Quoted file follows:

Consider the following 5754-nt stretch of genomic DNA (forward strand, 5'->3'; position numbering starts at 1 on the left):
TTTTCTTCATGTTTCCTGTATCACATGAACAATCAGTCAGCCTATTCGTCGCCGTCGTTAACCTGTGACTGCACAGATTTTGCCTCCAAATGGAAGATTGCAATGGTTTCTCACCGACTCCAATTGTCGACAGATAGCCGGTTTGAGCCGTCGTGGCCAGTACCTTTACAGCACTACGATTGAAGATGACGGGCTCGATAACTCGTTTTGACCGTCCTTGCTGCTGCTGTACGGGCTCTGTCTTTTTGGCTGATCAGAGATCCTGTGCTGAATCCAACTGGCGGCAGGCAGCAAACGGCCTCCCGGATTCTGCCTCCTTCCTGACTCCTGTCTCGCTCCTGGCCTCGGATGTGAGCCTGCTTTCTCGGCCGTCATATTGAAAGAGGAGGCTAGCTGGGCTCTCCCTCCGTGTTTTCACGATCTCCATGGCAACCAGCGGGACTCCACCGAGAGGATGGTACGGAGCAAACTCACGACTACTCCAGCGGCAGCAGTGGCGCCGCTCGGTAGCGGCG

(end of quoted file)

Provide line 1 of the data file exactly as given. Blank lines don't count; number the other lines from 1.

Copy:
Consider the following 5754-nt stretch of genomic DNA (forward strand, 5'->3'; position numbering starts at 1 on the left):